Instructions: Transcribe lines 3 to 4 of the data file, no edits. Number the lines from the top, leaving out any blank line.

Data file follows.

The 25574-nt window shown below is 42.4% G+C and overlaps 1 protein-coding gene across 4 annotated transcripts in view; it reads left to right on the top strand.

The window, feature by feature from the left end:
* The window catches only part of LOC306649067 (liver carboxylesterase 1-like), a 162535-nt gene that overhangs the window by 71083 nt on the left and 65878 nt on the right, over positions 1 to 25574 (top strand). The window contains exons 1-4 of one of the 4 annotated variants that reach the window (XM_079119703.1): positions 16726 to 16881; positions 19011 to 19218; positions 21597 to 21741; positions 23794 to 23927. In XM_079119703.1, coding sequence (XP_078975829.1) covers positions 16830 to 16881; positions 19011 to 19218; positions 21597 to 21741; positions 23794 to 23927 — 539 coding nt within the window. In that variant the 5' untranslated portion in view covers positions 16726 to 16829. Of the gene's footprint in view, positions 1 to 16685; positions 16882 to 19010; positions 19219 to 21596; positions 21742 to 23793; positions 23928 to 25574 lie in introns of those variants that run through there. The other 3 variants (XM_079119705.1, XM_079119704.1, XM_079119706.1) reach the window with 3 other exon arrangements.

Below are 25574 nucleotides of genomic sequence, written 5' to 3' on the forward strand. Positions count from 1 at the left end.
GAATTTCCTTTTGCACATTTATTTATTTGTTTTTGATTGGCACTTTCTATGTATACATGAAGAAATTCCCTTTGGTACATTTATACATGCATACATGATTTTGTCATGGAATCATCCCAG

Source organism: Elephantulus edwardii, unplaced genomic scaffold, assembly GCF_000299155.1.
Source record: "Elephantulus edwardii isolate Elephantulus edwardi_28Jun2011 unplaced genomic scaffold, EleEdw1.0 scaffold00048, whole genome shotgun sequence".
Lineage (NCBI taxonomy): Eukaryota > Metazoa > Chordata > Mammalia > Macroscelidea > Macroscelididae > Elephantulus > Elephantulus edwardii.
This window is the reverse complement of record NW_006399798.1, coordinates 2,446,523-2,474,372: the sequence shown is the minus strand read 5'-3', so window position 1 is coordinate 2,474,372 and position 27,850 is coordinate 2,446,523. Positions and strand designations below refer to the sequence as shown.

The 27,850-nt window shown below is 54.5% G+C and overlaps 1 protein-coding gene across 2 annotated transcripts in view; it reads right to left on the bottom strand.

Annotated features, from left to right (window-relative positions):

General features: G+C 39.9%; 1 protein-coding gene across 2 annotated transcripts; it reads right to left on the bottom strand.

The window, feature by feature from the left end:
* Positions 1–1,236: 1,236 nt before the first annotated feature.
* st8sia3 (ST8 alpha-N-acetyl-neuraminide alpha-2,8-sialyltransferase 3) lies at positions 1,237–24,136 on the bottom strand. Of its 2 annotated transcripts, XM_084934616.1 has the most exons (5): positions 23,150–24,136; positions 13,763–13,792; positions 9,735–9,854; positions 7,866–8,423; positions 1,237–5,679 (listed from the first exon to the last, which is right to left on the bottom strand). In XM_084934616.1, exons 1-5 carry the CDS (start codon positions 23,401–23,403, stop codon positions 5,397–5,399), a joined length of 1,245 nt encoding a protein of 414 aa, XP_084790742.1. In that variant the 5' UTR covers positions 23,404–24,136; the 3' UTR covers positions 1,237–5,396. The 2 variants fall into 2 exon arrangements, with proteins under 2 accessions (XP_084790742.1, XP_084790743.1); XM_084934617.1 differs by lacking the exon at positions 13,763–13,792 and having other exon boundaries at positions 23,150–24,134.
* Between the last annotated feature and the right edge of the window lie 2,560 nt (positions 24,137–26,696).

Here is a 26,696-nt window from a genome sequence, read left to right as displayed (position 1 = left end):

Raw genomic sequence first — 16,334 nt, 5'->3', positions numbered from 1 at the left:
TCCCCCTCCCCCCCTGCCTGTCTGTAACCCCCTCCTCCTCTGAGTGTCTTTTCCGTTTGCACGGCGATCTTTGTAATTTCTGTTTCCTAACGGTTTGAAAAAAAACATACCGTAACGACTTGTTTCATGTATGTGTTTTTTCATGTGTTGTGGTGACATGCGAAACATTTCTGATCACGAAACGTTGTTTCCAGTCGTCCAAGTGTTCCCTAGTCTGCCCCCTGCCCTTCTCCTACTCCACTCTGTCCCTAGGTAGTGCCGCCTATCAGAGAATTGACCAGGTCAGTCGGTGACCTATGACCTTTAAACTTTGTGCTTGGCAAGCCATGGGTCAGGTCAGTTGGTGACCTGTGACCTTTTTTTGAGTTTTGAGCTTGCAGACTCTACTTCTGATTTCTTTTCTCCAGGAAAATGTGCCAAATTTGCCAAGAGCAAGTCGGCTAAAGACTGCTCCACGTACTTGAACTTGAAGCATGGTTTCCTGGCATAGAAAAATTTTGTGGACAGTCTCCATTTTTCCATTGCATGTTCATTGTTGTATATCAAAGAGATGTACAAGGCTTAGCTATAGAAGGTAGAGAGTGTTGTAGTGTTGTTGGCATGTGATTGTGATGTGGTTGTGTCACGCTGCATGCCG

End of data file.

* The window catches only part of LOC306649067 (liver carboxylesterase 1-like), a 162535-nt gene that overhangs the window by 71083 nt on the left and 65878 nt on the right, over positions 1 to 25574 (top strand). The window contains exons 1-4 of one of the 4 annotated variants that reach the window (XM_079119703.1): positions 16726 to 16881; positions 19011 to 19218; positions 21597 to 21741; positions 23794 to 23927. In XM_079119703.1, coding sequence (XP_078975829.1) covers positions 16830 to 16881; positions 19011 to 19218; positions 21597 to 21741; positions 23794 to 23927 — 539 coding nt within the window. In that variant the 5' untranslated portion in view covers positions 16726 to 16829. Of the gene's footprint in view, positions 1 to 16685; positions 16882 to 19010; positions 19219 to 21596; positions 21742 to 23793; positions 23928 to 25574 lie in introns of those variants that run through there. The other 3 variants (XM_079119705.1, XM_079119704.1, XM_079119706.1) reach the window with 3 other exon arrangements.

Below are 25574 nucleotides of genomic sequence, written 5' to 3' on the forward strand. Positions count from 1 at the left end.